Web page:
The day: 10th January 2007, Dinner (and many other times…).
The place: 21, Berners Street, London W1T 3LP (020-73239123)
The venue: Latium
The food: Fine Italian Dining
The drinks: Extensive list, Italian based, wide price range starting from well below £20 up to the hundreds, also by the glass
Let us come clean: this is our favourite restaurant in the UK. Since we came here the first time about a year ago we have never been disappointed once (and we come every week when we are in London), neither by the kitchen nor by the service. This is where we come to relax and be pampered after a hard day at work. So relaxed that – when we do not brave the weather to ride our scooter – we risk missing the last train home!
The name is meant to remind us of the provenance of Chef patron Maurizio Morelli, from Latina (a city in the Lazio region). The cuisine reflects inspiration from plenty of other Italian regions (as in most Italian establishments in London) but there are some rare dishes and ingredients that you hardly find anywhere outside Rome and surroundings. Examples are ‘carciofi alla giudia’ (artichokes fried in a special way that even in Rome you only find in the ‘Jewish ghetto’ area – it’s really called that way) and puntarelle.
The outside is very discrete, and stands opposite the Philip Stark’s designed Sanderson hotel, so you won’t miss it.
The new menu was not yet available at the time of our visit, but we were given a sneak preview, so here it is:
It is nicely straight: 24.50 for two courses or 28.50 for three, and no supplement for anything, be it beef fillet or scallops (unlike almost everywhere else)!
Plus, they have just launched a shorter lunch set menu, unbeatable for this quality at 15.50 for two courses and 19.50 for three.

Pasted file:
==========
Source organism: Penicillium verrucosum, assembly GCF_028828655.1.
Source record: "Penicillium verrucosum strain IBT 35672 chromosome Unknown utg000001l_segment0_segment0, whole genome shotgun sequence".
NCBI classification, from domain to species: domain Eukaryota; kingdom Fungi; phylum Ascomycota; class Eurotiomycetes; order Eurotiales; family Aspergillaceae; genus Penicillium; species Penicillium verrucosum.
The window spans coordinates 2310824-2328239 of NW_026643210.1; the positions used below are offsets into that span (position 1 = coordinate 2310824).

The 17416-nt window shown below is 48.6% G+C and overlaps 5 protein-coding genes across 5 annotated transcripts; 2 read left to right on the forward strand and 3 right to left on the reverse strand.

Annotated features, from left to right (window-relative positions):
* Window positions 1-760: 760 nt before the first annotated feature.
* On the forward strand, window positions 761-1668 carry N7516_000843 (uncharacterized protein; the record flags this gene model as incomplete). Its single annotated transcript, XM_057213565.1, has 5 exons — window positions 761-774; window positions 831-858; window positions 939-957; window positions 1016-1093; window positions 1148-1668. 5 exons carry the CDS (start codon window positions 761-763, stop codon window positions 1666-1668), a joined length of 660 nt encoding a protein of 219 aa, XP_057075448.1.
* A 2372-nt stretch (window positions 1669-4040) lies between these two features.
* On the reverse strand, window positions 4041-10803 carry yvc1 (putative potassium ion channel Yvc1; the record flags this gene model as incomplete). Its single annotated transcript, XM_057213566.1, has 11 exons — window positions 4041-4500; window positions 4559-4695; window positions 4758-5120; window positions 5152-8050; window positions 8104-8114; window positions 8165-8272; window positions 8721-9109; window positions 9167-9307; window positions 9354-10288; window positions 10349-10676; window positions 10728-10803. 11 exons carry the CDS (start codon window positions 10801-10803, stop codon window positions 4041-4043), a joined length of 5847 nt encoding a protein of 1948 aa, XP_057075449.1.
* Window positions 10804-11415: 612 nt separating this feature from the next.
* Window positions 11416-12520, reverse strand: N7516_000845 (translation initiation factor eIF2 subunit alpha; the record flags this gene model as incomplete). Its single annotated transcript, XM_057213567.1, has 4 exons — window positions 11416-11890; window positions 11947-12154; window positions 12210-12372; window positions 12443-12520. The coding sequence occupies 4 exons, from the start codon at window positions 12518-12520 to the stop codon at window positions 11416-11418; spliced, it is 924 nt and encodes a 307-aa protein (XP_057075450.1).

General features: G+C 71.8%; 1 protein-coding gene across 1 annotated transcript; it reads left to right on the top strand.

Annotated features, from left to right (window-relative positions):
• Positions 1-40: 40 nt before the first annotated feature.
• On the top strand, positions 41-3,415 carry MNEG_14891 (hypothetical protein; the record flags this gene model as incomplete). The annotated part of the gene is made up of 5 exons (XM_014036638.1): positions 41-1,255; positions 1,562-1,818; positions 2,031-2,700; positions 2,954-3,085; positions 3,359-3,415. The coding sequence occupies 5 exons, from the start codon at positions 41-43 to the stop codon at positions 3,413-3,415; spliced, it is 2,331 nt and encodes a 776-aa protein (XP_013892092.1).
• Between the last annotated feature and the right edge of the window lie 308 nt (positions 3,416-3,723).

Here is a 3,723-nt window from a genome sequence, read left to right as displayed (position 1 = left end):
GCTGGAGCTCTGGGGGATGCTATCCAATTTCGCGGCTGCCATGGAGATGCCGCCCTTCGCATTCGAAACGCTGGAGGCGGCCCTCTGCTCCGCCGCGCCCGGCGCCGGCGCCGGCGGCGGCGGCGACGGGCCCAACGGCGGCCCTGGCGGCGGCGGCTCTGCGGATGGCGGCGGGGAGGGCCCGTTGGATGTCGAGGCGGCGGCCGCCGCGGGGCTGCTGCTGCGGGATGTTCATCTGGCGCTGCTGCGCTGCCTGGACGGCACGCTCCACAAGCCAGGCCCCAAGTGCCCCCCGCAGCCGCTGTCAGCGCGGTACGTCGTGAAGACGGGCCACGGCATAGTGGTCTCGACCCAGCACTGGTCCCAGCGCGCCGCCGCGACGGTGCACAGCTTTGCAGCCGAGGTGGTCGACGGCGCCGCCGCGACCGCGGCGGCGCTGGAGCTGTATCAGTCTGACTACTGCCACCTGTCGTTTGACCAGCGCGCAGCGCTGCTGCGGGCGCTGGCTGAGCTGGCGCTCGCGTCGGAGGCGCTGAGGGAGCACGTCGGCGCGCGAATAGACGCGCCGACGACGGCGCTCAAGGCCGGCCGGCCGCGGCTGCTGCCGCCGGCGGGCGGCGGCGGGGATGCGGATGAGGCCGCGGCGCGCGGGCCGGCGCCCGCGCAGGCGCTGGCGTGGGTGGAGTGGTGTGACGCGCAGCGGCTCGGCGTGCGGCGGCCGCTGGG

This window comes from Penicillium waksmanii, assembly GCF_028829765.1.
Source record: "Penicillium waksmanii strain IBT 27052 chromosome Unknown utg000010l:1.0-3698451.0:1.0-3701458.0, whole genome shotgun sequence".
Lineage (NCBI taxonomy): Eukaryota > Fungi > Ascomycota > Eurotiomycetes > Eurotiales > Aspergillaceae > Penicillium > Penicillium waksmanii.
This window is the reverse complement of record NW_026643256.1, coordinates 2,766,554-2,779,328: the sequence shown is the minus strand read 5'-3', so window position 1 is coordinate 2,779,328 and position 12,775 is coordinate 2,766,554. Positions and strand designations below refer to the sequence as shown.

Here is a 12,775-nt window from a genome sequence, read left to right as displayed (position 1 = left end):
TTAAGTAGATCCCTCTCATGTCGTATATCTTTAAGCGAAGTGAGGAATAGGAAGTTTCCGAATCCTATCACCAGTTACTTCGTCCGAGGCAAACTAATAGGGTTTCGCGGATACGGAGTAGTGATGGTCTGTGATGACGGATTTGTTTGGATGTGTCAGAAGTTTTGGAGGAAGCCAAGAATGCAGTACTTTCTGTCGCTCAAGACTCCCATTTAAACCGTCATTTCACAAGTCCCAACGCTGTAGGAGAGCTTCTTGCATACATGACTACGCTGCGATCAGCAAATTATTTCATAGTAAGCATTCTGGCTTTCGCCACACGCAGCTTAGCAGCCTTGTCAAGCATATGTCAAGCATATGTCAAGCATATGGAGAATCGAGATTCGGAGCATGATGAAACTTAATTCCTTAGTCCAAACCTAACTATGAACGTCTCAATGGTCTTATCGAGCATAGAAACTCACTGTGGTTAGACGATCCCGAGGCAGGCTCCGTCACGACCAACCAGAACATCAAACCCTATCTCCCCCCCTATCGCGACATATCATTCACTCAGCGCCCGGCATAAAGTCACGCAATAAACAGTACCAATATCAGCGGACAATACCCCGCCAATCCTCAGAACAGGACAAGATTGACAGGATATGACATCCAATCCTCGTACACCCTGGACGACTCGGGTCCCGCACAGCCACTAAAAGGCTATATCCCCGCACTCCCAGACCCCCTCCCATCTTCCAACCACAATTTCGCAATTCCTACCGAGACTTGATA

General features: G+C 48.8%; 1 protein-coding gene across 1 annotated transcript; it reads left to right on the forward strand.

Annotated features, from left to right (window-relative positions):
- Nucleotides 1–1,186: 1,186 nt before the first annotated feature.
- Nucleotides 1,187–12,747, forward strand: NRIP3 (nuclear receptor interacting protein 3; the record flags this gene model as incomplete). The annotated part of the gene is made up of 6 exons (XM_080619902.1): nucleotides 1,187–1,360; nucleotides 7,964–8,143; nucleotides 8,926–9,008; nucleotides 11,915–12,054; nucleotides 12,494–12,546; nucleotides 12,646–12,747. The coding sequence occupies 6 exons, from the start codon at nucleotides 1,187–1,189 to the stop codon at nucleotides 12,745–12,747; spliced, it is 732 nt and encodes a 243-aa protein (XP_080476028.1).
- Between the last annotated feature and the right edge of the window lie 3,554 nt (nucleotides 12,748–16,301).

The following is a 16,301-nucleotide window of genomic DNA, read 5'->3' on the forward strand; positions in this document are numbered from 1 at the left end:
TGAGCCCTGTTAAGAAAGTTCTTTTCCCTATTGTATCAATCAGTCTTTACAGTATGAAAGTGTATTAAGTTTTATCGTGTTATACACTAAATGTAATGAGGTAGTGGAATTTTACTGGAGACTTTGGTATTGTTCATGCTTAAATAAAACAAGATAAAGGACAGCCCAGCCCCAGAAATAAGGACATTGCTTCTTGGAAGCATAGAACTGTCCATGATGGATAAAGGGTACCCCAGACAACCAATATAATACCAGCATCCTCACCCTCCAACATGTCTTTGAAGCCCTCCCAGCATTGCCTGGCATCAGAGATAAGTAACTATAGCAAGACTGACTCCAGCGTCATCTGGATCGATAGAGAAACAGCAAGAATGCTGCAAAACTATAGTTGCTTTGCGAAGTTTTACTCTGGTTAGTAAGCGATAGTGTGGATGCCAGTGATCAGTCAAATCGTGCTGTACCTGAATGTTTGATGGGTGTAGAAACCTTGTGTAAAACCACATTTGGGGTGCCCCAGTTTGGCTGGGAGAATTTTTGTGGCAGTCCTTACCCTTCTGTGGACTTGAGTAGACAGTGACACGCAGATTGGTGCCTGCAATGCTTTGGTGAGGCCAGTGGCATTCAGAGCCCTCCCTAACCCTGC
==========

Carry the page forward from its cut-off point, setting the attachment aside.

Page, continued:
For the first week it offered dishes like Chickpeas soup with rosemary, Stracci di pasta with aubergines, tomato and ricotta and roast fillet of pork with Borlotti beans and black cabbage (desserts and cheeses from the main menu).
The dining room is L shaped with well spaced tables, many of them round (which we prefer), and the decor is modern-sober. In the evenings there is a more intimate lighting, as opposed to the bright lunchtime setting. Since it was busy as usual we did not want to bother the other diners taking pictures of the interior – you’ll have to check it out yourselves
A few minutes after being seated, you are brought an enticing tray of canapés, a refined mini-take on the traditional rosticceria fare: mini-arancini (deep fried rice balls), mini calzone (bread dough stuffed with mozzarella and Parma ham) and mini pizzetta rustica, imagine a cross between puff pastry and bread dough, splashed with tomato sauce, rolled, cut up and cooked – and of course gorgeous olives:
We ordered squid ink rigatoncini with cod, cauliflower and saffron, and the unmissable signature dish, the 4 fish ravioli. While we waited, the bread arrived: cartamusica, spinach and pecorino bread, walnut and raisins bread, sun dried tomato rolls and olive rolls. This is a very respectable bread basket! It would come with extra virgin olive oil for dipping, but we skip it to pretend we are reducing our calories intake.
But not only bread: before the primi, a welcome from the kitchen, off menu: a beautiful salmon tartare topped with diced oranges, rocket, lemon peel, extra virgin olive oil and basil. This dish summarises well Morelli’s style. Colour and composition are obviously very important, but taste does not play second fiddle. An elegant and simple dish, but also very satisfying and ‘consistent’ in the mouth. The taste of the salmon was strong enough to bear the sweet from the orange, in turn balanced by the bitter of the lemon peel and the rocket.